Stack and Reach are the new standards for describing bicycle sizes.  Gone are the days of “Small”, “Medium”, and “Large”. Also gone are “52”, “54” and “56”.  Today, Stack tells you the height of the bike and Reach tells you the length.  And you use these numbers to determine which bike is a best fit for you.

What is Stack and Reach?

Stack is the vertical distance from the bottom bracket to the top of the head tube.  Reach is the horizontal distance from the bottom bracket to the head tube.  Simply, Stack is the height of the bike and Reach is the length of the bike.

As an example, here are the Stack and Reach numbers for a Cannondale








51 49.4 37.1 48.2 40.5
54 50.9 39.8 51.2 41.8
56 52.9 40.7 53.1 42.9
58 54.8 41.7 55.0 44.0

Why is Stack and Reach important?

Clearly, you can see that Cannondale and Cervelo  are sized differently for the same “Size”. Buying a bike that is too big will impact comfort and performance.  A bike too small can be made to fit, but it is not ideal and you may sacrifice bike handling.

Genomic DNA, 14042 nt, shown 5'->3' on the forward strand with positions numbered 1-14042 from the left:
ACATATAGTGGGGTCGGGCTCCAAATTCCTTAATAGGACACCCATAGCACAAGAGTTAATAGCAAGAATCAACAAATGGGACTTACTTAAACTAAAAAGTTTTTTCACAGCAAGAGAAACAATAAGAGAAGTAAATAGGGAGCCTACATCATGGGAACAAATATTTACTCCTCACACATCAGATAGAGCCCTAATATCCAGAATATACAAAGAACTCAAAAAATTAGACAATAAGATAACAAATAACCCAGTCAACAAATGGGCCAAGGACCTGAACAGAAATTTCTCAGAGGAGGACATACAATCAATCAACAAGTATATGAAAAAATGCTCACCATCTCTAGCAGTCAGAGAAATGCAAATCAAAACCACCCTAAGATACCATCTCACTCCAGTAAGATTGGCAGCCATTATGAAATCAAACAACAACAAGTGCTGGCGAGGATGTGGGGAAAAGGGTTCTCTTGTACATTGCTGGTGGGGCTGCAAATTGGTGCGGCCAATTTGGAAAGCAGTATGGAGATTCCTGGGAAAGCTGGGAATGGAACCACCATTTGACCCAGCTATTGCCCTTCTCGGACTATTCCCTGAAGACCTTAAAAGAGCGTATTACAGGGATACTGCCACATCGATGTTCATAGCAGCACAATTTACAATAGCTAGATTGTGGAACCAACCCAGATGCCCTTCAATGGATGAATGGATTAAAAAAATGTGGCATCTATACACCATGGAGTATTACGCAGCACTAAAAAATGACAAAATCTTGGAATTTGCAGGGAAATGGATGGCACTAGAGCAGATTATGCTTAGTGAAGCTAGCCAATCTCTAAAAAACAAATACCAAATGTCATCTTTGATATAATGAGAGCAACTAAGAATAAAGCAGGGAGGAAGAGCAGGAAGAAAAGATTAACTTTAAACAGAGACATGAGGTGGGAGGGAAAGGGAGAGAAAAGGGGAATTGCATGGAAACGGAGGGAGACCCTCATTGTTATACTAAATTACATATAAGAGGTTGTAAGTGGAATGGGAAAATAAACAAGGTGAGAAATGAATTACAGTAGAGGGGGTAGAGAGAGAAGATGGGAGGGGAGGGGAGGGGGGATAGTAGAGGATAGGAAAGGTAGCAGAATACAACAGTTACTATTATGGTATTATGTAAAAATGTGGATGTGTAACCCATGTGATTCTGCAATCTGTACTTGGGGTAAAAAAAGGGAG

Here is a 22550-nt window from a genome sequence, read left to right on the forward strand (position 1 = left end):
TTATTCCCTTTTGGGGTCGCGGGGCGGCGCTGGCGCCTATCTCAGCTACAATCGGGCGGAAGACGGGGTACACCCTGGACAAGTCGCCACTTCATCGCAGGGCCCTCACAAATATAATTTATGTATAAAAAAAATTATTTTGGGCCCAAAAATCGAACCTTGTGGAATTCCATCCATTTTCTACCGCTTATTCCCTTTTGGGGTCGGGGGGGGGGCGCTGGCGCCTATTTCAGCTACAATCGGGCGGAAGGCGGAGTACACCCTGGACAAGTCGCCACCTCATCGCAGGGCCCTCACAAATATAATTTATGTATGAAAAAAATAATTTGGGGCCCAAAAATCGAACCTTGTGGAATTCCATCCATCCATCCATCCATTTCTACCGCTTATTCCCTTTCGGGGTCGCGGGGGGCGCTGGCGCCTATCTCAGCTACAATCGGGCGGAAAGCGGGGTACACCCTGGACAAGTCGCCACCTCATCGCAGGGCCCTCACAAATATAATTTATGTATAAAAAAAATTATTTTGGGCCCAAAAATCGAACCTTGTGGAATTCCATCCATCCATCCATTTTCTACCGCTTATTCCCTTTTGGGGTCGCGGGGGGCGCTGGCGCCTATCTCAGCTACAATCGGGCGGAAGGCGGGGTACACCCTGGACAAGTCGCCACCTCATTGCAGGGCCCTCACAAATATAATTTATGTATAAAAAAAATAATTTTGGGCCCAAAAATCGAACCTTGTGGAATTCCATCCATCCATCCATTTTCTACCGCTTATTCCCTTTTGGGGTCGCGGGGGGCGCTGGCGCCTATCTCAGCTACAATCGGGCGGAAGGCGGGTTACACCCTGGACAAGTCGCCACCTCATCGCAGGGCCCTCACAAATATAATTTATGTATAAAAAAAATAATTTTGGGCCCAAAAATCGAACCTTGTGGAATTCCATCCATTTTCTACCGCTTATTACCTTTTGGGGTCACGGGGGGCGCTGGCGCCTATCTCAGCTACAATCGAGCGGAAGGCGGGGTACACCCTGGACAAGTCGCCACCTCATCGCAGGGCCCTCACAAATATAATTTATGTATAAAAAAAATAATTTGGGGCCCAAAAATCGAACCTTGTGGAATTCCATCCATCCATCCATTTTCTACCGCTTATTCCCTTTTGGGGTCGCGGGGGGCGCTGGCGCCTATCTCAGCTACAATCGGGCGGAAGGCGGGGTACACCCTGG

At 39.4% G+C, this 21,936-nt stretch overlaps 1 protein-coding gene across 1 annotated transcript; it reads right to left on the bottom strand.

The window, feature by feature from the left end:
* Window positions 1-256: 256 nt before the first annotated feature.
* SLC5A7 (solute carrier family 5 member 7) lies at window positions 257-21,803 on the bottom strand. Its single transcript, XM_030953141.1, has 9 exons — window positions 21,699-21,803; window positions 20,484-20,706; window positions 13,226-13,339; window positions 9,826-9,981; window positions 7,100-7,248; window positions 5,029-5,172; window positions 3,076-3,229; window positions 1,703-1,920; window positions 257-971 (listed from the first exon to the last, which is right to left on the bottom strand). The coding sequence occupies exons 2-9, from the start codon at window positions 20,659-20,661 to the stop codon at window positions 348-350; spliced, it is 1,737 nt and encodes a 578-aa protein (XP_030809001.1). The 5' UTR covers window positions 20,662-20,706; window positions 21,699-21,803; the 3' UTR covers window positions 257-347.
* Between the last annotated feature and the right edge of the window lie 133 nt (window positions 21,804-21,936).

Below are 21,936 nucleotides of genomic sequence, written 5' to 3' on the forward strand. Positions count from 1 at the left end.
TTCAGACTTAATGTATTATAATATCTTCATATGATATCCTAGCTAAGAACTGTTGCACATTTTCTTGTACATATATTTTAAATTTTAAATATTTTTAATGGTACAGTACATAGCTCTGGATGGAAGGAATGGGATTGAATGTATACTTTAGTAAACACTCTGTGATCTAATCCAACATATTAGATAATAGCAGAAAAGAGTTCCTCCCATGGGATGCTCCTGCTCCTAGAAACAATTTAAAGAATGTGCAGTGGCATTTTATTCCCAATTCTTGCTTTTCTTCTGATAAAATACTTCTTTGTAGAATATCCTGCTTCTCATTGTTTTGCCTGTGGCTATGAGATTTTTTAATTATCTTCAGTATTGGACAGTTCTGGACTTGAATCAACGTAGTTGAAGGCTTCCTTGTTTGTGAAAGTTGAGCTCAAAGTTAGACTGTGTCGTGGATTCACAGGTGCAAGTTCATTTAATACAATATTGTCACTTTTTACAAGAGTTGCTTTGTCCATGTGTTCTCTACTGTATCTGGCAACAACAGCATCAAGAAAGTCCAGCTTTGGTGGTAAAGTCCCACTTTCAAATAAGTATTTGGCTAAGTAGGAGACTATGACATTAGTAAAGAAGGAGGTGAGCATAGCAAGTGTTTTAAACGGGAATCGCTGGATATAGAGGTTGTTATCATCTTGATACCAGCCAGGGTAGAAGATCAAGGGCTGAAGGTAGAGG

In most bike shops, they will do a good job of picking out the bike that best fits your body.  They will generally make adjustments to the stem and seat  post to get the bike to work for you.  But, if you are planning to buy a high performance bike (more than $1500), you should let Stack and Reach guide you.  The bike will fit better and handle better when ou are riding it.

How do you get your Stack and Reach?

Find a bike fitter that has fit specific bike.  If you are spending more than $1000 on a bike, spend $90-$150 to get your Stack and Reach.

Stack and Reach